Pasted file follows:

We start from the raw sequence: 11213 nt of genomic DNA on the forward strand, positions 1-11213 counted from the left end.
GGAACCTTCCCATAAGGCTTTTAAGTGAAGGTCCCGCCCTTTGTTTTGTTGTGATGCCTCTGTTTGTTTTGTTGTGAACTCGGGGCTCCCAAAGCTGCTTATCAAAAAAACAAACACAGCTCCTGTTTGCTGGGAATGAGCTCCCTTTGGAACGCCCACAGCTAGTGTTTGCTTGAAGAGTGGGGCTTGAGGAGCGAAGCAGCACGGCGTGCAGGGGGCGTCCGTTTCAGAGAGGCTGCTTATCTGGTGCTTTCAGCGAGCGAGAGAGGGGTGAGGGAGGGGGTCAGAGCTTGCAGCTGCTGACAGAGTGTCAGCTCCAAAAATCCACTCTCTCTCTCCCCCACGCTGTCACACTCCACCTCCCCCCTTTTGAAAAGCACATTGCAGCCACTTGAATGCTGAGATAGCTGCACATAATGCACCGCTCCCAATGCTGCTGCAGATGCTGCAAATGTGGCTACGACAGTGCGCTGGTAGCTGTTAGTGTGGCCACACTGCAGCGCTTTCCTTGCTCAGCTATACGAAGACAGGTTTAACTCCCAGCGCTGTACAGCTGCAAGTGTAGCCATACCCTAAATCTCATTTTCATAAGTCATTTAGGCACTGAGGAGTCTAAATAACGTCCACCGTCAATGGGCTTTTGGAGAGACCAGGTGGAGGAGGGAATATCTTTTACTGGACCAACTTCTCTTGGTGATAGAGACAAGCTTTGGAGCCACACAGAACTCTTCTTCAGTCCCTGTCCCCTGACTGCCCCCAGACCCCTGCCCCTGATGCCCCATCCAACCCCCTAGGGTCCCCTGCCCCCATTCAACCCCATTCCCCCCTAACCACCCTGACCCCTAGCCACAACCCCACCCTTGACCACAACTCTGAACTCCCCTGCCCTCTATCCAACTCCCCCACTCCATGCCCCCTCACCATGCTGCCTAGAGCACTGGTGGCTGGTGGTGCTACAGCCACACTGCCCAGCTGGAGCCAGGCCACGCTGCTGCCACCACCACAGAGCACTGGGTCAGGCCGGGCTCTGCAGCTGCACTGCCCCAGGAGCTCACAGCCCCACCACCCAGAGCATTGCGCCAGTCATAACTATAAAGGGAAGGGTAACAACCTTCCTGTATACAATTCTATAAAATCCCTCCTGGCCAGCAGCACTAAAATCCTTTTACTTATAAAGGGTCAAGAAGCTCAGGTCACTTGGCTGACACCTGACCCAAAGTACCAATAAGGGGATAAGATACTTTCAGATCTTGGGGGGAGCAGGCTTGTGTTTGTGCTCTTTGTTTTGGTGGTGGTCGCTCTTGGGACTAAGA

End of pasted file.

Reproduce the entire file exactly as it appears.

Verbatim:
We start from the raw sequence: 11213 nt of genomic DNA on the forward strand, positions 1-11213 counted from the left end.
GGAACCTTCCCATAAGGCTTTTAAGTGAAGGTCCCGCCCTTTGTTTTGTTGTGATGCCTCTGTTTGTTTTGTTGTGAACTCGGGGCTCCCAAAGCTGCTTATCAAAAAAACAAACACAGCTCCTGTTTGCTGGGAATGAGCTCCCTTTGGAACGCCCACAGCTAGTGTTTGCTTGAAGAGTGGGGCTTGAGGAGCGAAGCAGCACGGCGTGCAGGGGGCGTCCGTTTCAGAGAGGCTGCTTATCTGGTGCTTTCAGCGAGCGAGAGAGGGGTGAGGGAGGGGGTCAGAGCTTGCAGCTGCTGACAGAGTGTCAGCTCCAAAAATCCACTCTCTCTCTCCCCCACGCTGTCACACTCCACCTCCCCCCTTTTGAAAAGCACATTGCAGCCACTTGAATGCTGAGATAGCTGCACATAATGCACCGCTCCCAATGCTGCTGCAGATGCTGCAAATGTGGCTACGACAGTGCGCTGGTAGCTGTTAGTGTGGCCACACTGCAGCGCTTTCCTTGCTCAGCTATACGAAGACAGGTTTAACTCCCAGCGCTGTACAGCTGCAAGTGTAGCCATACCCTAAATCTCATTTTCATAAGTCATTTAGGCACTGAGGAGTCTAAATAACGTCCACCGTCAATGGGCTTTTGGAGAGACCAGGTGGAGGAGGGAATATCTTTTACTGGACCAACTTCTCTTGGTGATAGAGACAAGCTTTGGAGCCACACAGAACTCTTCTTCAGTCCCTGTCCCCTGACTGCCCCCAGACCCCTGCCCCTGATGCCCCATCCAACCCCCTAGGGTCCCCTGCCCCCATTCAACCCCATTCCCCCCTAACCACCCTGACCCCTAGCCACAACCCCACCCTTGACCACAACTCTGAACTCCCCTGCCCTCTATCCAACTCCCCCACTCCATGCCCCCTCACCATGCTGCCTAGAGCACTGGTGGCTGGTGGTGCTACAGCCACACTGCCCAGCTGGAGCCAGGCCACGCTGCTGCCACCACCACAGAGCACTGGGTCAGGCCGGGCTCTGCAGCTGCACTGCCCCAGGAGCTCACAGCCCCACCACCCAGAGCATTGCGCCAGTCATAACTATAAAGGGAAGGGTAACAACCTTCCTGTATACAATTCTATAAAATCCCTCCTGGCCAGCAGCACTAAAATCCTTTTACTTATAAAGGGTCAAGAAGCTCAGGTCACTTGGCTGACACCTGACCCAAAGTACCAATAAGGGGATAAGATACTTTCAGATCTTGGGGGGAGCAGGCTTGTGTTTGTGCTCTTTGTTTTGGTGGTGGTCGCTCTTGGGACTAAGA